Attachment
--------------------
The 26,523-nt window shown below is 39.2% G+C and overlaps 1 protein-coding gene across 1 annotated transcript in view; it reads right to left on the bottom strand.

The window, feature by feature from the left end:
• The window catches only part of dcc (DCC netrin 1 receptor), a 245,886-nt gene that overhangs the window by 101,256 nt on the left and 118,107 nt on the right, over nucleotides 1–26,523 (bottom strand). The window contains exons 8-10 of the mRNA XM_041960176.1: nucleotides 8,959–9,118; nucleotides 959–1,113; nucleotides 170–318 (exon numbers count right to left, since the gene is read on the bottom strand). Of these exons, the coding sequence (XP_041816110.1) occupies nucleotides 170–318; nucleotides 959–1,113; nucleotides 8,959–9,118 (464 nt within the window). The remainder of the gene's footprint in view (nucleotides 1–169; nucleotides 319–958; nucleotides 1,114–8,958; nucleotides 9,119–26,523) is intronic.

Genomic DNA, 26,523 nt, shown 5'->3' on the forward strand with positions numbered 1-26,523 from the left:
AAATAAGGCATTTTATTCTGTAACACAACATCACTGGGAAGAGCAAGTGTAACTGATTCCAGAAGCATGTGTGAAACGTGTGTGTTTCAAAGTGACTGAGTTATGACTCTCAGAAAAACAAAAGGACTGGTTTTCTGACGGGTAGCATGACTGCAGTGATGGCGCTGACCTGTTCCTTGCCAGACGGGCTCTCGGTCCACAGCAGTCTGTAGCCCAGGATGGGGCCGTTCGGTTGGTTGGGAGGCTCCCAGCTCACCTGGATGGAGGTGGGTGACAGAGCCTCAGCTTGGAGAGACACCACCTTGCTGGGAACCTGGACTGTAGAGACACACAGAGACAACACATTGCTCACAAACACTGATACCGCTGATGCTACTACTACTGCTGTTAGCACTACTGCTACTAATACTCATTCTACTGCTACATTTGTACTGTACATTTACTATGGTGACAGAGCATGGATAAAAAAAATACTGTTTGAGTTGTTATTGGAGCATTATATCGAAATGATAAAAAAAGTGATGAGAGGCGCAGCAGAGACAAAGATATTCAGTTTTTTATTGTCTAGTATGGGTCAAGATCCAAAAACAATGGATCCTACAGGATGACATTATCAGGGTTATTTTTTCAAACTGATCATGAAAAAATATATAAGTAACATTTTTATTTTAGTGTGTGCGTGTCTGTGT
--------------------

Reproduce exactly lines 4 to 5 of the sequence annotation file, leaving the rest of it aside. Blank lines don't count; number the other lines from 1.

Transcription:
Genomic DNA, 26,523 nt, shown 5'->3' on the forward strand with positions numbered 1-26,523 from the left:
AAATAAGGCATTTTATTCTGTAACACAACATCACTGGGAAGAGCAAGTGTAACTGATTCCAGAAGCATGTGTGAAACGTGTGTGTTTCAAAGTGACTGAGTTATGACTCTCAGAAAAACAAAAGGACTGGTTTTCTGACGGGTAGCATGACTGCAGTGATGGCGCTGACCTGTTCCTTGCCAGACGGGCTCTCGGTCCACAGCAGTCTGTAGCCCAGGATGGGGCCGTTCGGTTGGTTGGGAGGCTCCCAGCTCACCTGGATGGAGGTGGGTGACAGAGCCTCAGCTTGGAGAGACACCACCTTGCTGGGAACCTGGACTGTAGAGACACACAGAGACAACACATTGCTCACAAACACTGATACCGCTGATGCTACTACTACTGCTGTTAGCACTACTGCTACTAATACTCATTCTACTGCTACATTTGTACTGTACATTTACTATGGTGACAGAGCATGGATAAAAAAAATACTGTTTGAGTTGTTATTGGAGCATTATATCGAAATGATAAAAAAAGTGATGAGAGGCGCAGCAGAGACAAAGATATTCAGTTTTTTATTGTCTAGTATGGGTCAAGATCCAAAAACAATGGATCCTACAGGATGACATTATCAGGGTTATTTTTTCAAACTGATCATGAAAAAATATATAAGTAACATTTTTATTTTAGTGTGTGCGTGTCTGTGT